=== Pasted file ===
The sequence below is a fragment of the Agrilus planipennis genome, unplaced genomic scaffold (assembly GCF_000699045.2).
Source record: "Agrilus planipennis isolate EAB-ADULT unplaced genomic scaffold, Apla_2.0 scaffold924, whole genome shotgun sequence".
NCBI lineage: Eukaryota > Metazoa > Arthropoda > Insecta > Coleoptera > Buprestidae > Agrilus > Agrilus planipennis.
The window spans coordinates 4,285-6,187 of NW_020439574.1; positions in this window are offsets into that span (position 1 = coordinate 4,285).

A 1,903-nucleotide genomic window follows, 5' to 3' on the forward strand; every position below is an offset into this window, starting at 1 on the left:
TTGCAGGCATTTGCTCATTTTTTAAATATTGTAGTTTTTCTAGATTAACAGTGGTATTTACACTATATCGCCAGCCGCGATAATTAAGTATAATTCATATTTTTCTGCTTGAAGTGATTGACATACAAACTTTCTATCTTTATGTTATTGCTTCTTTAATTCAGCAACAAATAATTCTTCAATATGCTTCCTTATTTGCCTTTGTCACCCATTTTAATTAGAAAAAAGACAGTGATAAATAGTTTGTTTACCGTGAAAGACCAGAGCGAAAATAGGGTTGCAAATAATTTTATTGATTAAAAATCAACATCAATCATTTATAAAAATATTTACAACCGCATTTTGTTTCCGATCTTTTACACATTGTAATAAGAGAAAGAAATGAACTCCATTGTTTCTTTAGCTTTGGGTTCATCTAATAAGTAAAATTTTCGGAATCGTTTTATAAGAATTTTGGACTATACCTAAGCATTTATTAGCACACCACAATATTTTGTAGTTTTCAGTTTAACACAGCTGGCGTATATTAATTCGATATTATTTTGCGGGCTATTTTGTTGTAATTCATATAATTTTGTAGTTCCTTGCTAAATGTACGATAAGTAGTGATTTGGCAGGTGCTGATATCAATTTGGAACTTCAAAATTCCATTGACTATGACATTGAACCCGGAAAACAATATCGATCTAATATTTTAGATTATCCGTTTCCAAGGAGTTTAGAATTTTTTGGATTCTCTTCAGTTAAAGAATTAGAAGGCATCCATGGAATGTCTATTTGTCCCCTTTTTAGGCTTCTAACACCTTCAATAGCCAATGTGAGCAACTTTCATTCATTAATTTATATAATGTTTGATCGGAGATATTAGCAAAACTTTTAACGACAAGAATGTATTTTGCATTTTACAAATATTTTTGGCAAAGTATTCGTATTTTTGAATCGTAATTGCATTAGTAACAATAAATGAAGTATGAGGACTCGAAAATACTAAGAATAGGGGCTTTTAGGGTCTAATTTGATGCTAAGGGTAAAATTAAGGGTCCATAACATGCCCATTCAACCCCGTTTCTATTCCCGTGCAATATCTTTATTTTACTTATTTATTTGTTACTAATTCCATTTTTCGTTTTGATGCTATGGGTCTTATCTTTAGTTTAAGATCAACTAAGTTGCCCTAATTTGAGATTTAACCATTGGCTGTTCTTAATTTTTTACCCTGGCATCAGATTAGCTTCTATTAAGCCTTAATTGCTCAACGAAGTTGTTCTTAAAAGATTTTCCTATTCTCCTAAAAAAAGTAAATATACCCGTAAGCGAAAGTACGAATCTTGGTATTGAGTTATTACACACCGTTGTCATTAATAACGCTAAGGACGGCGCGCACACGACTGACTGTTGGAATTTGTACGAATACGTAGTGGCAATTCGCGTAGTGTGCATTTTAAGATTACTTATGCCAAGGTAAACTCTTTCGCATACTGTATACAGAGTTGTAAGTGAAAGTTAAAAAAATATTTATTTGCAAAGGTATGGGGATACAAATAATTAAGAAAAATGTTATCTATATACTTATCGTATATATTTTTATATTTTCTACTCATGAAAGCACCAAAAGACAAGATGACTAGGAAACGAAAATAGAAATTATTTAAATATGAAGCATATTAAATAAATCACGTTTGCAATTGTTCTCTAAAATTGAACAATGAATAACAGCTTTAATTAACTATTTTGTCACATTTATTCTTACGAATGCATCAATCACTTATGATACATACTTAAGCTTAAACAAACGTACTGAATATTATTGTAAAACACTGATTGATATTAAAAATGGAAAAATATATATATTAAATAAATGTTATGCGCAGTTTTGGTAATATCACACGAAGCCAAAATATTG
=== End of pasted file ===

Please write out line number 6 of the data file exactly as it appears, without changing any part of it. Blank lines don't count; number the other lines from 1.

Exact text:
TTGCAGGCATTTGCTCATTTTTTAAATATTGTAGTTTTTCTAGATTAACAGTGGTATTTACACTATATCGCCAGCCGCGATAATTAAGTATAATTCATATTTTTCTGCTTGAAGTGATTGACATACAAACTTTCTATCTTTATGTTATTGCTTCTTTAATTCAGCAACAAATAATTCTTCAATATGCTTCCTTATTTGCCTTTGTCACCCATTTTAATTAGAAAAAAGACAGTGATAAATAGTTTGTTTACCGTGAAAGACCAGAGCGAAAATAGGGTTGCAAATAATTTTATTGATTAAAAATCAACATCAATCATTTATAAAAATATTTACAACCGCATTTTGTTTCCGATCTTTTACACATTGTAATAAGAGAAAGAAATGAACTCCATTGTTTCTTTAGCTTTGGGTTCATCTAATAAGTAAAATTTTCGGAATCGTTTTATAAGAATTTTGGACTATACCTAAGCATTTATTAGCACACCACAATATTTTGTAGTTTTCAGTTTAACACAGCTGGCGTATATTAATTCGATATTATTTTGCGGGCTATTTTGTTGTAATTCATATAATTTTGTAGTTCCTTGCTAAATGTACGATAAGTAGTGATTTGGCAGGTGCTGATATCAATTTGGAACTTCAAAATTCCATTGACTATGACATTGAACCCGGAAAACAATATCGATCTAATATTTTAGATTATCCGTTTCCAAGGAGTTTAGAATTTTTTGGATTCTCTTCAGTTAAAGAATTAGAAGGCATCCATGGAATGTCTATTTGTCCCCTTTTTAGGCTTCTAACACCTTCAATAGCCAATGTGAGCAACTTTCATTCATTAATTTATATAATGTTTGATCGGAGATATTAGCAAAACTTTTAACGACAAGAATGTATTTTGCATTTTACAAATATTTTTGGCAAAGTATTCGTATTTTTGAATCGTAATTGCATTAGTAACAATAAATGAAGTATGAGGACTCGAAAATACTAAGAATAGGGGCTTTTAGGGTCTAATTTGATGCTAAGGGTAAAATTAAGGGTCCATAACATGCCCATTCAACCCCGTTTCTATTCCCGTGCAATATCTTTATTTTACTTATTTATTTGTTACTAATTCCATTTTTCGTTTTGATGCTATGGGTCTTATCTTTAGTTTAAGATCAACTAAGTTGCCCTAATTTGAGATTTAACCATTGGCTGTTCTTAATTTTTTACCCTGGCATCAGATTAGCTTCTATTAAGCCTTAATTGCTCAACGAAGTTGTTCTTAAAAGATTTTCCTATTCTCCTAAAAAAAGTAAATATACCCGTAAGCGAAAGTACGAATCTTGGTATTGAGTTATTACACACCGTTGTCATTAATAACGCTAAGGACGGCGCGCACACGACTGACTGTTGGAATTTGTACGAATACGTAGTGGCAATTCGCGTAGTGTGCATTTTAAGATTACTTATGCCAAGGTAAACTCTTTCGCATACTGTATACAGAGTTGTAAGTGAAAGTTAAAAAAATATTTATTTGCAAAGGTATGGGGATACAAATAATTAAGAAAAATGTTATCTATATACTTATCGTATATATTTTTATATTTTCTACTCATGAAAGCACCAAAAGACAAGATGACTAGGAAACGAAAATAGAAATTATTTAAATATGAAGCATATTAAATAAATCACGTTTGCAATTGTTCTCTAAAATTGAACAATGAATAACAGCTTTAATTAACTATTTTGTCACATTTATTCTTACGAATGCATCAATCACTTATGATACATACTTAAGCTTAAACAAACGTACTGAATATTATTGTAAAACACTGATTGATATTAAAAATGGAAAAATATATATATTAAATAAATGTTATGCGCAGTTTTGGTAATATCACACGAAGCCAAAATATTG